An earlier version of this story mistakenly said Laradon is raising $10 million for renovations. It is raising $6 million. The article has been updated to reflect the correct figure.
A nonprofit that works with children and adults with disabilities is overhauling its Globeville campus.
Laradon aims to raise $6 million to fund the first two phases of renovation on its 10-acre campus east of Interstate 25. The project will add 5,000 square feet to the nonprofit’s schools, reserve a space for 250 apartments and repurpose now-vacant buildings.
But first, Laradon will renovate buildings on its aging campus, where it runs educational and job-placement programs for people with disabilities. The oldest building on campus dates back to 1926, CEO Doug McNeill said.
“These buildings are 40, 50 years old, so the mechanical and electrical all needs to be brought up to speed.”
Laradon’s campus is split into three parcels. The first is its 4-acre main campus on the north side of East 51st Avenue between Lincoln and Sherman streets. To the west is an empty lot bounded by 51st Avenue, Broadway, Lincoln Street and 52nd Street. The third piece lies north of the main campus, and contains vacant buildings the nonprofit once used as housing.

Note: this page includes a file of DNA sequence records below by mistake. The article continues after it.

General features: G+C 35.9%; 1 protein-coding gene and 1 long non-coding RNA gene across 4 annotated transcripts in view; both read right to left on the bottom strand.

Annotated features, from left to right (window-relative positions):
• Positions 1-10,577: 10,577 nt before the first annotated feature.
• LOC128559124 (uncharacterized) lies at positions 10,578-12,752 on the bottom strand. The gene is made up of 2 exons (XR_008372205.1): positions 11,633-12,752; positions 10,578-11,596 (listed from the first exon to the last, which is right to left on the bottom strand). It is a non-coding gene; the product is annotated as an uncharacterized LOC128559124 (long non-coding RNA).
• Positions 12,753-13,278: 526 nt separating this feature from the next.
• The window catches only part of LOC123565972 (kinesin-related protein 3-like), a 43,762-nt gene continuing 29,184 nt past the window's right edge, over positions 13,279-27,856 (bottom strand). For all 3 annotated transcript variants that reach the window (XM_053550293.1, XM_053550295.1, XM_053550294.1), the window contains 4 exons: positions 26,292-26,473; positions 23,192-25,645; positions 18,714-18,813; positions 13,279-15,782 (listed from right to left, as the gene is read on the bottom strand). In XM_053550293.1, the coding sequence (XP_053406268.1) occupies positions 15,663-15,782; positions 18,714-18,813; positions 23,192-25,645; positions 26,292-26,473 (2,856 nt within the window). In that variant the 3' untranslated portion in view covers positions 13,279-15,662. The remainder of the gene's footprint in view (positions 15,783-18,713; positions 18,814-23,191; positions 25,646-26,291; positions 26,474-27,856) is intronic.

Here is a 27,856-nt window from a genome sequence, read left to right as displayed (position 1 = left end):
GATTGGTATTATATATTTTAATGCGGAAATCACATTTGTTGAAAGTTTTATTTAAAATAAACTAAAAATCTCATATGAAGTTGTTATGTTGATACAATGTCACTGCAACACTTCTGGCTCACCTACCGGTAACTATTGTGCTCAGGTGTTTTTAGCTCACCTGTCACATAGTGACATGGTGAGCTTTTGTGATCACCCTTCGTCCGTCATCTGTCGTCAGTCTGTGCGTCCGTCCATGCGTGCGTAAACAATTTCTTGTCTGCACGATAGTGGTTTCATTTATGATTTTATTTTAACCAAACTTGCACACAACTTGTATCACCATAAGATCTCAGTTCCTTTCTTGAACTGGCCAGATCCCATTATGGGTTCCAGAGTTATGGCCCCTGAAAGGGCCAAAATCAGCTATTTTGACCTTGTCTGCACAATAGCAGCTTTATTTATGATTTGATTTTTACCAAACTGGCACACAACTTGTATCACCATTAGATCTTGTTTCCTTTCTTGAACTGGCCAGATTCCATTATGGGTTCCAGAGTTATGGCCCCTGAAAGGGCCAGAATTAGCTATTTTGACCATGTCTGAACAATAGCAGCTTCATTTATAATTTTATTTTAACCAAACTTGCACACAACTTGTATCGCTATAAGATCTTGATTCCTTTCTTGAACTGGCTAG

For phase one, Laradon plans to renovate its two school buildings, Wilson and Calabrese, and to add a connection between the two. Laradon is also adding a new preschool playground. McNeill said construction should begin in January and will be complete in June 2018.
The remainder of the funding after phase one will go toward renovating the La Salle building, which houses programs for adults.
“This is pay-as-you-go, so after we complete the Laradon School we are hoping to have raised enough money through the Laradon Foundation to start on the La Salle building,” McNeill said.
The nonprofit is leasing the vacant land west of its main campus to developer Gorman & Co., which plans to build 250 affordable housing units on the site. The project, set to break ground in September 2018, was awarded $1.7 million in state and federal funding from the Colorado Housing and Finance Authority this year.
Laradon plans to lease out the bottom floor of the project for adult programs once the building is complete the following September.
The final phase of the Laradon renovation will retool vacant buildings on the northeast side of the campus that were once used as housing. McNeill said it hopes to rent the space to other nonprofits, preferably working in mental health.
McNeill said Laradon, which launched in 1948, works with 600 people daily.
In the year ended June 2016, the nonprofit reported $10 million in revenue, according to tax filings. Eighty-five percent of its operating budget is Medicaid waivers from its students. The Laradon Foundation, a separate nonprofit that supports Laradon’s programming, brought in $806,000 in revenue.
During planning and construction, Laradon’s 70 students and 85 teachers have moved to the Gilpin Montessori Public School building at 2949 California St. in Denver, which Denver Public Schools shut down at the end of the school year. Laradon will cover operation costs while its students occupy the building, McNeill said.
The nonprofit is applying for grants to fund the renovations and has formed a fundraising committee, McNeill said.